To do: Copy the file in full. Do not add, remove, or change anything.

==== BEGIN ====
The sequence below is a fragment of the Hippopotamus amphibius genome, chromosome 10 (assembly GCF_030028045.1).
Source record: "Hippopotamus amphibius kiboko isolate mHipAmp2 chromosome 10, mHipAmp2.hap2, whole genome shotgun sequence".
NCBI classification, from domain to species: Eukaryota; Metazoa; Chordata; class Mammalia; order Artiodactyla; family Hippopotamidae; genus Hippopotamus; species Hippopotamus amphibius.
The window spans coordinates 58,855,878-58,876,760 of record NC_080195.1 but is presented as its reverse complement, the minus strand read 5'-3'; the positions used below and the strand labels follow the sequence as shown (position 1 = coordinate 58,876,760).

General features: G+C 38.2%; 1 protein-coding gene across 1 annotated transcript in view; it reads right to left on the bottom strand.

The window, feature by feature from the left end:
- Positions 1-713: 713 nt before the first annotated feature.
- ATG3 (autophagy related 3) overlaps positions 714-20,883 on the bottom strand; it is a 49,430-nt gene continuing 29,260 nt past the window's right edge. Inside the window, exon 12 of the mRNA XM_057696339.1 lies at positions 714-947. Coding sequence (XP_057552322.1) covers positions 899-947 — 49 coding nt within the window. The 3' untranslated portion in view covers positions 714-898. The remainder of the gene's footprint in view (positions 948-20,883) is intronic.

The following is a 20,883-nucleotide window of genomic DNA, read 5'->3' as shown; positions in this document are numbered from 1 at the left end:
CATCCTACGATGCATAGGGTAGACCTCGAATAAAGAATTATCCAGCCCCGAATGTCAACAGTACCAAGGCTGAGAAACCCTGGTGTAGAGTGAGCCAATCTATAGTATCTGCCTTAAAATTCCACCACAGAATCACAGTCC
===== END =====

The sequence below is a fragment of the Hippopotamus amphibius genome, chromosome 10 (assembly GCF_030028045.1).
Source record: "Hippopotamus amphibius kiboko isolate mHipAmp2 chromosome 10, mHipAmp2.hap2, whole genome shotgun sequence".
NCBI classification, from domain to species: Eukaryota; Metazoa; Chordata; class Mammalia; order Artiodactyla; family Hippopotamidae; genus Hippopotamus; species Hippopotamus amphibius.
The window spans coordinates 58,855,878-58,876,760 of record NC_080195.1 but is presented as its reverse complement, the minus strand read 5'-3'; the positions used below and the strand labels follow the sequence as shown (position 1 = coordinate 58,876,760).

General features: G+C 38.2%; 1 protein-coding gene across 1 annotated transcript in view; it reads right to left on the bottom strand.

The window, feature by feature from the left end:
- Positions 1-713: 713 nt before the first annotated feature.
- ATG3 (autophagy related 3) overlaps positions 714-20,883 on the bottom strand; it is a 49,430-nt gene continuing 29,260 nt past the window's right edge. Inside the window, exon 12 of the mRNA XM_057696339.1 lies at positions 714-947. Coding sequence (XP_057552322.1) covers positions 899-947 — 49 coding nt within the window. The 3' untranslated portion in view covers positions 714-898. The remainder of the gene's footprint in view (positions 948-20,883) is intronic.

The following is a 20,883-nucleotide window of genomic DNA, read 5'->3' as shown; positions in this document are numbered from 1 at the left end:
CATCCTACGATGCATAGGGTAGACCTCGAATAAAGAATTATCCAGCCCCGAATGTCAACAGTACCAAGGCTGAGAAACCCTGGTGTAGAGTGAGCCAATCTATAGTATCTGCCTTAAAATTCCACCACAGAATCACAGTCC